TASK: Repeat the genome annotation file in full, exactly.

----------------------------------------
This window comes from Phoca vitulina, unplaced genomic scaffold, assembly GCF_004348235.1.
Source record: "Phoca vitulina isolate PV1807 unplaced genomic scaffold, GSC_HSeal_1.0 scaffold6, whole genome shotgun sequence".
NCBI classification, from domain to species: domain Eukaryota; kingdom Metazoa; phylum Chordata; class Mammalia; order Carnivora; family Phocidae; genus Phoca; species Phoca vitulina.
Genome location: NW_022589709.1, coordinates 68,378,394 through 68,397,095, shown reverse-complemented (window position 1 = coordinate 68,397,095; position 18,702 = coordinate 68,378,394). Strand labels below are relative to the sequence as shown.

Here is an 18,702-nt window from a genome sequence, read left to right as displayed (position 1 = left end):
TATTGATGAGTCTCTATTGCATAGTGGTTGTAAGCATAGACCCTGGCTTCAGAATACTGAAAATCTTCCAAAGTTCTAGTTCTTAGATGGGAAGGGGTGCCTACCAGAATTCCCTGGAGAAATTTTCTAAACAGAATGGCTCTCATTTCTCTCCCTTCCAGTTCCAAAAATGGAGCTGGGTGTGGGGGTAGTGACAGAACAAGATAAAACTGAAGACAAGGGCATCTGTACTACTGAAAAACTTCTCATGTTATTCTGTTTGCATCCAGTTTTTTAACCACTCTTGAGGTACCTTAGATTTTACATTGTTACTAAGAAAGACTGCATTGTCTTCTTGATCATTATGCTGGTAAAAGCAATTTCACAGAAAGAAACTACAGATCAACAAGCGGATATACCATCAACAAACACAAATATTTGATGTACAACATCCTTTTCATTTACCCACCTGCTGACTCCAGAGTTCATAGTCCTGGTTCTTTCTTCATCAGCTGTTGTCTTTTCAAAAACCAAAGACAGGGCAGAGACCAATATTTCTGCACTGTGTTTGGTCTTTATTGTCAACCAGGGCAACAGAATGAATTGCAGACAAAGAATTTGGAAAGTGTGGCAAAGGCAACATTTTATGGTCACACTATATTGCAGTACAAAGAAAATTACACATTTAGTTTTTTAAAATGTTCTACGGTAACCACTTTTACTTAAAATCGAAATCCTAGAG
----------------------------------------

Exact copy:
This window comes from Phoca vitulina, unplaced genomic scaffold, assembly GCF_004348235.1.
Source record: "Phoca vitulina isolate PV1807 unplaced genomic scaffold, GSC_HSeal_1.0 scaffold6, whole genome shotgun sequence".
NCBI classification, from domain to species: domain Eukaryota; kingdom Metazoa; phylum Chordata; class Mammalia; order Carnivora; family Phocidae; genus Phoca; species Phoca vitulina.
Genome location: NW_022589709.1, coordinates 68,378,394 through 68,397,095, shown reverse-complemented (window position 1 = coordinate 68,397,095; position 18,702 = coordinate 68,378,394). Strand labels below are relative to the sequence as shown.

Here is an 18,702-nt window from a genome sequence, read left to right as displayed (position 1 = left end):
TATTGATGAGTCTCTATTGCATAGTGGTTGTAAGCATAGACCCTGGCTTCAGAATACTGAAAATCTTCCAAAGTTCTAGTTCTTAGATGGGAAGGGGTGCCTACCAGAATTCCCTGGAGAAATTTTCTAAACAGAATGGCTCTCATTTCTCTCCCTTCCAGTTCCAAAAATGGAGCTGGGTGTGGGGGTAGTGACAGAACAAGATAAAACTGAAGACAAGGGCATCTGTACTACTGAAAAACTTCTCATGTTATTCTGTTTGCATCCAGTTTTTTAACCACTCTTGAGGTACCTTAGATTTTACATTGTTACTAAGAAAGACTGCATTGTCTTCTTGATCATTATGCTGGTAAAAGCAATTTCACAGAAAGAAACTACAGATCAACAAGCGGATATACCATCAACAAACACAAATATTTGATGTACAACATCCTTTTCATTTACCCACCTGCTGACTCCAGAGTTCATAGTCCTGGTTCTTTCTTCATCAGCTGTTGTCTTTTCAAAAACCAAAGACAGGGCAGAGACCAATATTTCTGCACTGTGTTTGGTCTTTATTGTCAACCAGGGCAACAGAATGAATTGCAGACAAAGAATTTGGAAAGTGTGGCAAAGGCAACATTTTATGGTCACACTATATTGCAGTACAAAGAAAATTACACATTTAGTTTTTTAAAATGTTCTACGGTAACCACTTTTACTTAAAATCGAAATCCTAGAG